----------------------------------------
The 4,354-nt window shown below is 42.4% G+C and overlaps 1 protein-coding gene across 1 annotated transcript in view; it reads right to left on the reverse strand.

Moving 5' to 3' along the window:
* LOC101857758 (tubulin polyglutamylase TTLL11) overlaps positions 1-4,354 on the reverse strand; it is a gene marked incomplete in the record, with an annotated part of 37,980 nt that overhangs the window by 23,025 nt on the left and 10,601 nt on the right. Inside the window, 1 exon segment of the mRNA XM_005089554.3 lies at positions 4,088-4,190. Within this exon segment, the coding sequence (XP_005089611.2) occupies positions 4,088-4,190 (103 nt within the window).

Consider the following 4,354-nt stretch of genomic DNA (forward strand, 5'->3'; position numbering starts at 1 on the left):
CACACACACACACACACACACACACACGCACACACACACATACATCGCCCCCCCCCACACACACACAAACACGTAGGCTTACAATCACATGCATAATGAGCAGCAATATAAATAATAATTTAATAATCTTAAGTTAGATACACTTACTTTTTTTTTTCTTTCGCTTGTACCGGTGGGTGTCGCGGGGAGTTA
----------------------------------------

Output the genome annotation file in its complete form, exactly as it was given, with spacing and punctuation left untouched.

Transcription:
The 4,354-nt window shown below is 42.4% G+C and overlaps 1 protein-coding gene across 1 annotated transcript in view; it reads right to left on the reverse strand.

Moving 5' to 3' along the window:
* LOC101857758 (tubulin polyglutamylase TTLL11) overlaps positions 1-4,354 on the reverse strand; it is a gene marked incomplete in the record, with an annotated part of 37,980 nt that overhangs the window by 23,025 nt on the left and 10,601 nt on the right. Inside the window, 1 exon segment of the mRNA XM_005089554.3 lies at positions 4,088-4,190. Within this exon segment, the coding sequence (XP_005089611.2) occupies positions 4,088-4,190 (103 nt within the window).

Consider the following 4,354-nt stretch of genomic DNA (forward strand, 5'->3'; position numbering starts at 1 on the left):
CACACACACACACACACACACACACACGCACACACACACATACATCGCCCCCCCCCACACACACACAAACACGTAGGCTTACAATCACATGCATAATGAGCAGCAATATAAATAATAATTTAATAATCTTAAGTTAGATACACTTACTTTTTTTTTTCTTTCGCTTGTACCGGTGGGTGTCGCGGGGAGTTA